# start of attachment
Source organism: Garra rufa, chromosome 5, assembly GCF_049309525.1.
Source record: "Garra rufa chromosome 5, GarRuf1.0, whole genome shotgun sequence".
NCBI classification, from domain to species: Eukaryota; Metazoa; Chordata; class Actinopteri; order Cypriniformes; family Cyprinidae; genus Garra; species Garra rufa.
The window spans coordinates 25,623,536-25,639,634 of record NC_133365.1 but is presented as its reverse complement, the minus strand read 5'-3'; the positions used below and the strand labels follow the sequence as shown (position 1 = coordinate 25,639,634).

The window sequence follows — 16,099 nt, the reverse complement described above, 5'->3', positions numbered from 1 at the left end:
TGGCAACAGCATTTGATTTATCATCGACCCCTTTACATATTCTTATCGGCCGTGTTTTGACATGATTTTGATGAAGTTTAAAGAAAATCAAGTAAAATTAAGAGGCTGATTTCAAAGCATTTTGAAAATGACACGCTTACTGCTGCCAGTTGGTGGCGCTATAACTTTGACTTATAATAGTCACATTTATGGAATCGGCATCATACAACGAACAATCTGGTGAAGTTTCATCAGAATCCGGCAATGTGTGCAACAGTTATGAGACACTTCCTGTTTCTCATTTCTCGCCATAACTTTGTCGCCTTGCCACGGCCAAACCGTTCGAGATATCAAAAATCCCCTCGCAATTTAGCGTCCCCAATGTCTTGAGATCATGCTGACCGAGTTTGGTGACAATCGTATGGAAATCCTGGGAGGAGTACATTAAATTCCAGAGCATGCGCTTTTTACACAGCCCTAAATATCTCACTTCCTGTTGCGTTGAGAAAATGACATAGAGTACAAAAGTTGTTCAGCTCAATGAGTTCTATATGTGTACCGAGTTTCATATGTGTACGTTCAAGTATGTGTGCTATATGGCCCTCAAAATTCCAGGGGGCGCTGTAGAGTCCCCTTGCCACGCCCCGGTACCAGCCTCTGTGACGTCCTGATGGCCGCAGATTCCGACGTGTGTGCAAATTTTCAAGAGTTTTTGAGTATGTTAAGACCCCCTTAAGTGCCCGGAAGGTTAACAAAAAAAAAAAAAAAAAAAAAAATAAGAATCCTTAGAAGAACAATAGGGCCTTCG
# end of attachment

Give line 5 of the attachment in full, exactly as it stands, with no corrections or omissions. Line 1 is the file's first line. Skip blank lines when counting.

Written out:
The window sequence follows — 16,099 nt, the reverse complement described above, 5'->3', positions numbered from 1 at the left end: